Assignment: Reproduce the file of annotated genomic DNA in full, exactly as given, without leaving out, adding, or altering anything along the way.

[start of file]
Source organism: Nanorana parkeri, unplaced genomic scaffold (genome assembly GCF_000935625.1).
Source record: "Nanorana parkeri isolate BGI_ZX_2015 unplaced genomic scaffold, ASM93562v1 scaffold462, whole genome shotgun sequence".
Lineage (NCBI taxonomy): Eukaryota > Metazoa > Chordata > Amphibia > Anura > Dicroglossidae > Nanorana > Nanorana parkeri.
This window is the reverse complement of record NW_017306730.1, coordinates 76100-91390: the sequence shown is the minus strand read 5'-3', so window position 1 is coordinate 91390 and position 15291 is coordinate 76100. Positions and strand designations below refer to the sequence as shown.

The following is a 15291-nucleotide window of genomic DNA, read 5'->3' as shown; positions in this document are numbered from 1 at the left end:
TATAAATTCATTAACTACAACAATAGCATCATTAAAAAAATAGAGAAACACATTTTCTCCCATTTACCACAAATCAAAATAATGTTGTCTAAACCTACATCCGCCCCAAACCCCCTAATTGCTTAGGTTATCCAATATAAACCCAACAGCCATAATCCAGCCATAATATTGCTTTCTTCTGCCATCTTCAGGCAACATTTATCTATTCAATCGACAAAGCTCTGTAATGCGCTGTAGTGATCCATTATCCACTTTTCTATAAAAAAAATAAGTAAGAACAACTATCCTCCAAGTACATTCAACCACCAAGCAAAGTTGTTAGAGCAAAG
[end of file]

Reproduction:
Source organism: Nanorana parkeri, unplaced genomic scaffold (genome assembly GCF_000935625.1).
Source record: "Nanorana parkeri isolate BGI_ZX_2015 unplaced genomic scaffold, ASM93562v1 scaffold462, whole genome shotgun sequence".
Lineage (NCBI taxonomy): Eukaryota > Metazoa > Chordata > Amphibia > Anura > Dicroglossidae > Nanorana > Nanorana parkeri.
This window is the reverse complement of record NW_017306730.1, coordinates 76100-91390: the sequence shown is the minus strand read 5'-3', so window position 1 is coordinate 91390 and position 15291 is coordinate 76100. Positions and strand designations below refer to the sequence as shown.

The following is a 15291-nucleotide window of genomic DNA, read 5'->3' as shown; positions in this document are numbered from 1 at the left end:
TATAAATTCATTAACTACAACAATAGCATCATTAAAAAAATAGAGAAACACATTTTCTCCCATTTACCACAAATCAAAATAATGTTGTCTAAACCTACATCCGCCCCAAACCCCCTAATTGCTTAGGTTATCCAATATAAACCCAACAGCCATAATCCAGCCATAATATTGCTTTCTTCTGCCATCTTCAGGCAACATTTATCTATTCAATCGACAAAGCTCTGTAATGCGCTGTAGTGATCCATTATCCACTTTTCTATAAAAAAAATAAGTAAGAACAACTATCCTCCAAGTACATTCAACCACCAAGCAAAGTTGTTAGAGCAAAG